How to Connect to Starlink Direct to Cellular?

Accessing satellite cellular once available is simpler. All you need is to be subscribed to T-Mobile's network or any of Starlink’s Direct to Cellular partners. There is no need to set up any equipment. Devices will automatically connect to the satellites almost anywhere you have a view of the sky.

What are the Challenges of Starlink Connectivity?

While Starlink has been changing the satellite connectivity game, it still has its disadvantages:

  1. Network Congestion – In areas with lots of Starlink users, lagging performance is expected during peak hours.
  2. Reception Loss due to Weather – Satellite signals travel a long way to reach terrestrial devices. Like satellite TV services, rain, snow, and ice can interfere with those signals, causing loss of service. This is especially notable when there is heavy cloud cover.
  3. Network Outages – If something happens to the Starlink network, many subscribers will lose service for some time. 
  4. Clear View of Sky Requirements – A wide view of the sky is needed to look for and track Starlink satellites as they move across the sky. Tall obstacles, such as trees, buildings, and the like, block or reduce line of vision, lowering performance. 

Even though the above issues have been reported in regard to Starlink satellite internet, it’s suspected those same issues will affect satellite cellular. Additional Starlink satellite-to-cell service disadvantages include:

  1. No Voice or Data Connectivity – As mentioned, the early stages of this service will only support text messages. For voice and data, devices will need to connect to terrestrial cell towers.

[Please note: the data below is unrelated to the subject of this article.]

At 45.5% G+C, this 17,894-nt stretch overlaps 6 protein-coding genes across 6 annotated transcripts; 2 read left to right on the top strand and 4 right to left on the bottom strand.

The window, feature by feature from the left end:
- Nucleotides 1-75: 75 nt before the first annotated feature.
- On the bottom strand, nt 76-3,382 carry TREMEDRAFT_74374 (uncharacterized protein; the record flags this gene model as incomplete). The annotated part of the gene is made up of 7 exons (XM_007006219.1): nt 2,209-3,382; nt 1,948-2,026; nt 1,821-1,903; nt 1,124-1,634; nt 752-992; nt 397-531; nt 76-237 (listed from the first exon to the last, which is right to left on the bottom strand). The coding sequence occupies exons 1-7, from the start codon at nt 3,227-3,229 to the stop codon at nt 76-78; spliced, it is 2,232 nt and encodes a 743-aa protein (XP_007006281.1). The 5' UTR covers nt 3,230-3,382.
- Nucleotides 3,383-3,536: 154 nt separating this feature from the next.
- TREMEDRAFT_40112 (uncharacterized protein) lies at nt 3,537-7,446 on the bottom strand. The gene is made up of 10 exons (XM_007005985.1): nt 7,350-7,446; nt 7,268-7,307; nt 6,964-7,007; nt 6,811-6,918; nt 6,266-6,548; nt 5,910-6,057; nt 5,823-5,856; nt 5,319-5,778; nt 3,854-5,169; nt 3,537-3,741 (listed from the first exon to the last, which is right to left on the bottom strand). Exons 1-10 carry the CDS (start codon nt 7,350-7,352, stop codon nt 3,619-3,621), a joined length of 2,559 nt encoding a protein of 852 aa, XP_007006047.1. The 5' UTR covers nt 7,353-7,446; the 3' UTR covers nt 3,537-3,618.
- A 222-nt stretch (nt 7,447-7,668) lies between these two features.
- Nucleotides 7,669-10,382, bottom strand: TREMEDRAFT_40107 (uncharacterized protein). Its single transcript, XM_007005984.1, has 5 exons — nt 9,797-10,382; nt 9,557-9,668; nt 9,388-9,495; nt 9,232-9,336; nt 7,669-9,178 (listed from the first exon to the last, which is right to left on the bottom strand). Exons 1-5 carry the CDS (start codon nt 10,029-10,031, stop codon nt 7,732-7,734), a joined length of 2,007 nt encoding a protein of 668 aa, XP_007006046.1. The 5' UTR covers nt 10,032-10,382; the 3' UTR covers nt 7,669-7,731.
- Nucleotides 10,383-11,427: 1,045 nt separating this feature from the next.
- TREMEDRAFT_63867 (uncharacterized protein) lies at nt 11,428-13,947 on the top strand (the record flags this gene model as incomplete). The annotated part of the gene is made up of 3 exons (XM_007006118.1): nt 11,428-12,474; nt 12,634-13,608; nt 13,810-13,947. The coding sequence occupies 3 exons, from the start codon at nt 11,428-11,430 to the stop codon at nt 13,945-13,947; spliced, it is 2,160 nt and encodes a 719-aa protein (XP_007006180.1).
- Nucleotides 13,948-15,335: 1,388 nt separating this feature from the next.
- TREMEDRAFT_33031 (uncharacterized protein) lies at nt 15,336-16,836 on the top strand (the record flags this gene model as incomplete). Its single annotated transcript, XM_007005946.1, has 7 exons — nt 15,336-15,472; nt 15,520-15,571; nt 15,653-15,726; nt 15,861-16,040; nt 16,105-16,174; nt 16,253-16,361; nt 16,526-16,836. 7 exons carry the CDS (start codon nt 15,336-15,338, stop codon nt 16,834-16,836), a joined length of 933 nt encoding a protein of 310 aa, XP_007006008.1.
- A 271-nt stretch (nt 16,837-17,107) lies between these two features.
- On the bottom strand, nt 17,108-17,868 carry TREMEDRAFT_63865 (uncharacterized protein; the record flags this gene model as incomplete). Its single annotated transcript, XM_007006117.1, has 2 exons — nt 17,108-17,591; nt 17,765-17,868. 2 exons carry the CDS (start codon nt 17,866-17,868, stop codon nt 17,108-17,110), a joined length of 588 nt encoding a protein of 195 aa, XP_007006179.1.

2. Limited Indoor Coverage – Since satellite cellular signals will not be as strong as cell tower signals, they may be too weak to penetrate building and vehicle materials.

Cell Phone Signal Boosters Make Up for Starlink’s Direct to Cell Deficiencies

Cell phone signal boosters and Starlink satellite cellular are very different from each other and shine in different situations. But together, they can create the ultimate cellular connectivity duo.

How Cell Phone Signal Boosters Differ from Starlink

Cell phone signal boosters are designed to improve your existing cell phone signal, even if weak, for reliable talk, text, and data at home or on the go.

The outside antenna captures the signal, sends it to the amplifier, and your cellular devices receive it even stronger indoors via the inside antenna. However, cell phone boosters can’t keep you connected in total dead zones. They do not create cellular signals.

Starlink’s Direct to Cellular aims to provide coverage in areas untouched by cell signals. They will deliver cell signals to areas where signal boosters wouldn't normally work. Cellular devices will only be able to connect to satellite cellular when outside the range of T-Mobile or roaming partner terrestrial cell towers.

Where Cell Signal Boosters Shine

Even though terrestrial cell towers are very powerful and support voice, text, and data, they have their limitations. Broadcasted signals can only travel so far and are easily disrupted by obstacles, leaving many areas with little to no coverage. In many cases, indoor coverage is less than satisfactory.

In those areas where cell signal is available, even if weak, cell phone signal boosters help keep you connected. Whether in the city or countryside, they amplify your existing cell signal and improve indoor cellular coverage. You won’t have to deal with dropped calls, undelivered texts, or slow data in your house or while driving.

Starlink satellite cellular is meant to keep you connected where terrestrial cell towers don’t reach or can’t be installed. While you won't be able to make calls or access the internet till 2025, you’ll be able to text from current dead zones that have a clear view of the sky, including territorial waters. Though, these signals will not be as strong as the ones provided by terrestrial towers. It’s suspected that they will be too weak to penetrate building materials and other obstacles. That’s where cellular boosters come in!